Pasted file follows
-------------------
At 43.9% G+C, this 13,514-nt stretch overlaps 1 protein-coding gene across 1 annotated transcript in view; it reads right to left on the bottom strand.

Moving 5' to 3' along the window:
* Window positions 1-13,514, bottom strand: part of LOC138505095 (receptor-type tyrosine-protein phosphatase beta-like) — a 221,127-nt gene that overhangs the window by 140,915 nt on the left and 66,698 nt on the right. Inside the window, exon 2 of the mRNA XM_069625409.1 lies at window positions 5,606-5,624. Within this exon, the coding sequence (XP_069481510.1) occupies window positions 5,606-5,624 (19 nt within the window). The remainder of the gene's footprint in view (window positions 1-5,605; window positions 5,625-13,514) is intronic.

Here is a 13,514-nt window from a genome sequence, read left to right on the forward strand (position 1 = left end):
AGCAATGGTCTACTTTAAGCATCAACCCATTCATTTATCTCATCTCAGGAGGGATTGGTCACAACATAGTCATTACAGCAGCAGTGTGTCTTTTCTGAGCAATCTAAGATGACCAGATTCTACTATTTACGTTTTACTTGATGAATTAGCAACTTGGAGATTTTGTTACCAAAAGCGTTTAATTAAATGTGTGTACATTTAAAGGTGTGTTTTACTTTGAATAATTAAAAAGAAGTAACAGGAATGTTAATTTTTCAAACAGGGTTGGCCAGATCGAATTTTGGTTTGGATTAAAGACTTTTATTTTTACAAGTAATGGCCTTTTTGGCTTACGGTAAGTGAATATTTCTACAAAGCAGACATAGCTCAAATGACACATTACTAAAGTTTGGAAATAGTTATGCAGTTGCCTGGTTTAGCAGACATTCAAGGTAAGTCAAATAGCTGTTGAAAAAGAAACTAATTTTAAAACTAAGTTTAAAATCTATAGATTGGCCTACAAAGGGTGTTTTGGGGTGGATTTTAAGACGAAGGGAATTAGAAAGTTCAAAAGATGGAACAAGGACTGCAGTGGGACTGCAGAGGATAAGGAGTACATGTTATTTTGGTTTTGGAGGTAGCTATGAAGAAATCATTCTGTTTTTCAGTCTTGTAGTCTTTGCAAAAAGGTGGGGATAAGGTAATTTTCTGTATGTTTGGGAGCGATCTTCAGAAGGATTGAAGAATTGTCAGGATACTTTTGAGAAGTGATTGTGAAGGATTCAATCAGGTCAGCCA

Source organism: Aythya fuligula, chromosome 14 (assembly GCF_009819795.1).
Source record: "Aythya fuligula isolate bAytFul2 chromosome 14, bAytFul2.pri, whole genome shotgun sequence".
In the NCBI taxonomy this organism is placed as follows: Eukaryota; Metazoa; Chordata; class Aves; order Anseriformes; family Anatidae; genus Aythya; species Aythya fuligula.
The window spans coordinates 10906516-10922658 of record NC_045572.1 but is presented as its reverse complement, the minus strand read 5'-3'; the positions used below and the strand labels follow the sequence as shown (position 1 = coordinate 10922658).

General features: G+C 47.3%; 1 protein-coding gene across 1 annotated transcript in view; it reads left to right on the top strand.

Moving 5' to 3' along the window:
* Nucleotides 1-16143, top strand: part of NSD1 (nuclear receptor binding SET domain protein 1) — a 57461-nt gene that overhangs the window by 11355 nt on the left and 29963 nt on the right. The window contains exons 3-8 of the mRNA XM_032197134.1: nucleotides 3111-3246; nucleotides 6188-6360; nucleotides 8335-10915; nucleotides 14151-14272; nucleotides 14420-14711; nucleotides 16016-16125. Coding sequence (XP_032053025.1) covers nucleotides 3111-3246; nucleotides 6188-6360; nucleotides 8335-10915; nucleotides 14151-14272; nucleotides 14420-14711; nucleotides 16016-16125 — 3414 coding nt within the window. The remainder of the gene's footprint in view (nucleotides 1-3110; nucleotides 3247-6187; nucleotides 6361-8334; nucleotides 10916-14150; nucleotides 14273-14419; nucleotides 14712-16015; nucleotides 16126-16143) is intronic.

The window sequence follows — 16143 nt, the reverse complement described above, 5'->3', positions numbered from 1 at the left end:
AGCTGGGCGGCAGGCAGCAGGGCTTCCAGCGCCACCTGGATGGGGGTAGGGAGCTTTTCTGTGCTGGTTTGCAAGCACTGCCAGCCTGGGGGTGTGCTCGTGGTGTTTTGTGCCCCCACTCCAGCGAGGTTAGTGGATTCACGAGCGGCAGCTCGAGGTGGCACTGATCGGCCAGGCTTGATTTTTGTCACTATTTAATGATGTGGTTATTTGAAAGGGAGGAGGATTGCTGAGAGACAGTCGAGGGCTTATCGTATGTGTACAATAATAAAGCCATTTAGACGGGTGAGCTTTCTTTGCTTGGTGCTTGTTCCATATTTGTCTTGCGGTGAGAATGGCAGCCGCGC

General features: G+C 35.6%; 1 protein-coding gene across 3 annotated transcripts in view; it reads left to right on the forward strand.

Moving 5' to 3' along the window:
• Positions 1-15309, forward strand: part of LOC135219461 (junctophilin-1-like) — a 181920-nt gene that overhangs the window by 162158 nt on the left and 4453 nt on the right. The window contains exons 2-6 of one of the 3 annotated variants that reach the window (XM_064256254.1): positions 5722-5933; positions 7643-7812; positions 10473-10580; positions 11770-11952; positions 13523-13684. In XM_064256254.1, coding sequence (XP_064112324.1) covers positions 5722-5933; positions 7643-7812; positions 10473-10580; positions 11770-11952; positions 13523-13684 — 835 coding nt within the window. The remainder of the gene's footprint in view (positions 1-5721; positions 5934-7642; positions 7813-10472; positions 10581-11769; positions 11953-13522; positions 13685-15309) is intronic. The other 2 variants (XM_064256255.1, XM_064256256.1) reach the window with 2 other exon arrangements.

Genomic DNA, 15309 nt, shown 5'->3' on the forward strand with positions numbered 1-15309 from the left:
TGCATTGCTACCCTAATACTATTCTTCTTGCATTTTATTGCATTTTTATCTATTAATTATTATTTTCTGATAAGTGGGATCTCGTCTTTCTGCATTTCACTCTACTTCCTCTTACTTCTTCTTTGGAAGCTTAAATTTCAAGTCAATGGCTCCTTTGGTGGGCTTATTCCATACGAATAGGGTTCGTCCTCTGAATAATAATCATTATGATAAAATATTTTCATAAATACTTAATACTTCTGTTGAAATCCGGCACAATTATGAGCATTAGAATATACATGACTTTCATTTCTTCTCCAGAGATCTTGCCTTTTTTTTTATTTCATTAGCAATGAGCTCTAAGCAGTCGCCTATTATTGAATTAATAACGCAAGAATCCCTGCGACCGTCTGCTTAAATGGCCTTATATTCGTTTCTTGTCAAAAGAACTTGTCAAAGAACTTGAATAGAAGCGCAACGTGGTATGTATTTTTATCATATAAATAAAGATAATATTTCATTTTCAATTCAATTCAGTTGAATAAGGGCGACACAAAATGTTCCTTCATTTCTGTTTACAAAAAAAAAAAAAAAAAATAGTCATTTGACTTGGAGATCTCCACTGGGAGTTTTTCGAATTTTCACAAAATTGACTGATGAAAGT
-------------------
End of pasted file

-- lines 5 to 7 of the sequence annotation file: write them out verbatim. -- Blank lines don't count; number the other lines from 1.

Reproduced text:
AGCAATGGTCTACTTTAAGCATCAACCCATTCATTTATCTCATCTCAGGAGGGATTGGTCACAACATAGTCATTACAGCAGCAGTGTGTCTTTTCTGAGCAATCTAAGATGACCAGATTCTACTATTTACGTTTTACTTGATGAATTAGCAACTTGGAGATTTTGTTACCAAAAGCGTTTAATTAAATGTGTGTACATTTAAAGGTGTGTTTTACTTTGAATAATTAAAAAGAAGTAACAGGAATGTTAATTTTTCAAACAGGGTTGGCCAGATCGAATTTTGGTTTGGATTAAAGACTTTTATTTTTACAAGTAATGGCCTTTTTGGCTTACGGTAAGTGAATATTTCTACAAAGCAGACATAGCTCAAATGACACATTACTAAAGTTTGGAAATAGTTATGCAGTTGCCTGGTTTAGCAGACATTCAAGGTAAGTCAAATAGCTGTTGAAAAAGAAACTAATTTTAAAACTAAGTTTAAAATCTATAGATTGGCCTACAAAGGGTGTTTTGGGGTGGATTTTAAGACGAAGGGAATTAGAAAGTTCAAAAGATGGAACAAGGACTGCAGTGGGACTGCAGAGGATAAGGAGTACATGTTATTTTGGTTTTGGAGGTAGCTATGAAGAAATCATTCTGTTTTTCAGTCTTGTAGTCTTTGCAAAAAGGTGGGGATAAGGTAATTTTCTGTATGTTTGGGAGCGATCTTCAGAAGGATTGAAGAATTGTCAGGATACTTTTGAGAAGTGATTGTGAAGGATTCAATCAGGTCAGCCA

Source organism: Aythya fuligula, chromosome 14 (assembly GCF_009819795.1).
Source record: "Aythya fuligula isolate bAytFul2 chromosome 14, bAytFul2.pri, whole genome shotgun sequence".